According to App State’s policy under “General Search Requirements,” a search for an employee can be waived or not conducted for multiple reasons, which can be found at

The letter’s second point of concern is related to broadly accepted national standards for hiring senior university administrators, including basic standards set out by AAUP.

According to the letter, the appointment contradicts the AAUP’s 1966 “Statement on Government of Colleges and Universities”, which states: “The selection of academic deans and other chief academic officers should be the responsibility of the president with the advice of, and in consultation with, the appropriate faculty.”

The letter also states that a revised statement about “Faculty Participation in the Selection, Evaluation, and Retention of Administrators” emphasizes the necessity of faculty participation in the selection of academic administrators whose “duties (are) more directly dependent on faculty support.”

“Specifically, this statement says that for the selection of such positions — of which the position of provost is clearly an instance — ‘the composition of the search committee should reflect the primacy of the faculty interest’ and the ‘faculty component of the committee should be chosen by the faculty of the unit or by a representative body of the faculty,’” the letter stated.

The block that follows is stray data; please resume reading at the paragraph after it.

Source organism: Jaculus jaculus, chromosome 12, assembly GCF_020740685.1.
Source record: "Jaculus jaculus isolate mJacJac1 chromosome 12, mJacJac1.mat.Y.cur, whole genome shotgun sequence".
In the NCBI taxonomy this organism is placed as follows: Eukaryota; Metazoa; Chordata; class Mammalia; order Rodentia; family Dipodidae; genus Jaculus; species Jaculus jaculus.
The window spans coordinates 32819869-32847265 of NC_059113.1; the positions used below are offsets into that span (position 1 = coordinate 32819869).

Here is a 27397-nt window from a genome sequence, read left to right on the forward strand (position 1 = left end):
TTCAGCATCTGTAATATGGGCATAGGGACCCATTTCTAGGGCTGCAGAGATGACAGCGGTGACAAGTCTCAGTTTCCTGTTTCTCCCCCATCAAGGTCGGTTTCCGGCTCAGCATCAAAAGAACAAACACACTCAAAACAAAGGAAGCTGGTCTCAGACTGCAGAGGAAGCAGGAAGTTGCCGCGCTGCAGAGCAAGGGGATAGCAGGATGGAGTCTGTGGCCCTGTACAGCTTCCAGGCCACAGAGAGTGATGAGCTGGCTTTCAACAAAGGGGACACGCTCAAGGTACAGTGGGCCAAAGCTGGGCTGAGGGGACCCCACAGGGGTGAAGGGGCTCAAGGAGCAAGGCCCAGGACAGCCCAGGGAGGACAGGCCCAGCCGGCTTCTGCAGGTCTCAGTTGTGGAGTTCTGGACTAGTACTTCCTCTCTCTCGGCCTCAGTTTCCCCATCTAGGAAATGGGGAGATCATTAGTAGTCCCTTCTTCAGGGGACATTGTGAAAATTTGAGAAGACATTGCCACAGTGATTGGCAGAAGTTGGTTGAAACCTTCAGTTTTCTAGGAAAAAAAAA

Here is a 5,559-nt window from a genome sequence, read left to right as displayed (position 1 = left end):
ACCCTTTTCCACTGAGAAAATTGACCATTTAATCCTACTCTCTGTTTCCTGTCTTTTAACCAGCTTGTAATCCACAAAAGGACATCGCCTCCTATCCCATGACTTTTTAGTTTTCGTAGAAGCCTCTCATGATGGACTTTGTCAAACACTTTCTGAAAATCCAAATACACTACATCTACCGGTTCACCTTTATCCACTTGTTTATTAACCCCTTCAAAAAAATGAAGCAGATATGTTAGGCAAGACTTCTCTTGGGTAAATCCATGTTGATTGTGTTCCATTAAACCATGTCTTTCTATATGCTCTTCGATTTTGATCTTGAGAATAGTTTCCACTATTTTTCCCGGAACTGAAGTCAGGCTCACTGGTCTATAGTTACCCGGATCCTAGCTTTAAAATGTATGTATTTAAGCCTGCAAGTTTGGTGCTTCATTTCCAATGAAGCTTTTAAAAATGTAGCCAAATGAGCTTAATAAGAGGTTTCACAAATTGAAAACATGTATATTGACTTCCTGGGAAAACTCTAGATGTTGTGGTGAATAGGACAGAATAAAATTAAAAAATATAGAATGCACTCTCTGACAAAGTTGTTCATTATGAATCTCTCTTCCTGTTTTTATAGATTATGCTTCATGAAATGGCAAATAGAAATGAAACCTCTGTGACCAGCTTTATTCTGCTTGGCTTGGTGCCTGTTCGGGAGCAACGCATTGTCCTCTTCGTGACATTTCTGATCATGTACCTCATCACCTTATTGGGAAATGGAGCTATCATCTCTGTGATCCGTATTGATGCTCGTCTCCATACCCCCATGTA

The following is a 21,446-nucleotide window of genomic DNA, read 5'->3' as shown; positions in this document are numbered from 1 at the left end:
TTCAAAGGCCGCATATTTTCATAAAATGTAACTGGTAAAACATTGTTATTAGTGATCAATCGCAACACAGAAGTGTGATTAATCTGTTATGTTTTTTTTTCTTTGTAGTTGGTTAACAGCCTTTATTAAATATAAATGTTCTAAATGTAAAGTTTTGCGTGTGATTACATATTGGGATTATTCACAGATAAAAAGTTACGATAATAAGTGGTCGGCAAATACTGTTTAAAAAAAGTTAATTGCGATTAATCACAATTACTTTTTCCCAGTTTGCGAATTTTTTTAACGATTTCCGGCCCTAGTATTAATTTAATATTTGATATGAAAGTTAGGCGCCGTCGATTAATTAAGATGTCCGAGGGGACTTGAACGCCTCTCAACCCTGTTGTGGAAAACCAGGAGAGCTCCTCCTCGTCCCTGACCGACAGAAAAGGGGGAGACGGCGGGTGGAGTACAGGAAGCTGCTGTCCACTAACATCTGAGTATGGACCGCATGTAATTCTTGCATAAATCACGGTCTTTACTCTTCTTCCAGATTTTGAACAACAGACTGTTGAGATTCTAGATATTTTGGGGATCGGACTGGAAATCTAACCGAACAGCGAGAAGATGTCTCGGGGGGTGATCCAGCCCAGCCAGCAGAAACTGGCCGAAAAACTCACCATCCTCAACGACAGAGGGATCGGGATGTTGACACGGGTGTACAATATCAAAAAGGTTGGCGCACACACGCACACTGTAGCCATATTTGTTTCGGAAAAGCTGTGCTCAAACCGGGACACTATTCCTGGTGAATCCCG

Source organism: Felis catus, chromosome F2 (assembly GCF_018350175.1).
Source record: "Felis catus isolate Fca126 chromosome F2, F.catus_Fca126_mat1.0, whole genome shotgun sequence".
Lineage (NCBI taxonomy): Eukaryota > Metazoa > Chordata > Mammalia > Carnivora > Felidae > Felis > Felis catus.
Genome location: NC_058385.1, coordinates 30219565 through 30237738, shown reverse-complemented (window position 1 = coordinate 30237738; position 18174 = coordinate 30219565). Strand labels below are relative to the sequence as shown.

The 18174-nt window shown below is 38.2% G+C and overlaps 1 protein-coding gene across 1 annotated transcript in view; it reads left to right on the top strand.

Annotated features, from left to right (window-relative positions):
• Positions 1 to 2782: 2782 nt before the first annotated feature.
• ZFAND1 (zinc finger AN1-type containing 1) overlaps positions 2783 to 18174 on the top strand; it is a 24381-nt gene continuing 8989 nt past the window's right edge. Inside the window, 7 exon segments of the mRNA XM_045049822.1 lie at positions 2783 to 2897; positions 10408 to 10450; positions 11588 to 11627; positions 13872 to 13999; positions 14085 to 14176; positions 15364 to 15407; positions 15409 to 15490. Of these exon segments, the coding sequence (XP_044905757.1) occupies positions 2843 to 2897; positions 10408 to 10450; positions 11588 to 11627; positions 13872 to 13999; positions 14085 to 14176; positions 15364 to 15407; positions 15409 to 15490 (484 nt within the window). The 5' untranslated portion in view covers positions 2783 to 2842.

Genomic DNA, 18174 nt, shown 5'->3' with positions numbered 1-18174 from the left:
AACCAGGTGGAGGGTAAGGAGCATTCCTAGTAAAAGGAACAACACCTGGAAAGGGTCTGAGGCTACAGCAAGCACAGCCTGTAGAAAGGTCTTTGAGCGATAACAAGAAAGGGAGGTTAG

The letter continued and stated that the “disregard of AAUP standards for shared governance” comes when those principles were reaffirmed with a special Faculty Senate Ad Hoc Committee on Shared Governance, of which Norris and the chair of the App State Board of Trustees served.

The letter’s third point of concern relates to diversity, equity and inclusion. The letter states that the appointment of Norris bypasses the “university’s stated commitment to diversity, equity, and inclusion in recruiting, hiring, promotion and retention efforts.”

Searches for faculty include a multi-step recruiting and hiring protocol that ensures a broad and diverse pool of applicants, according to the letter.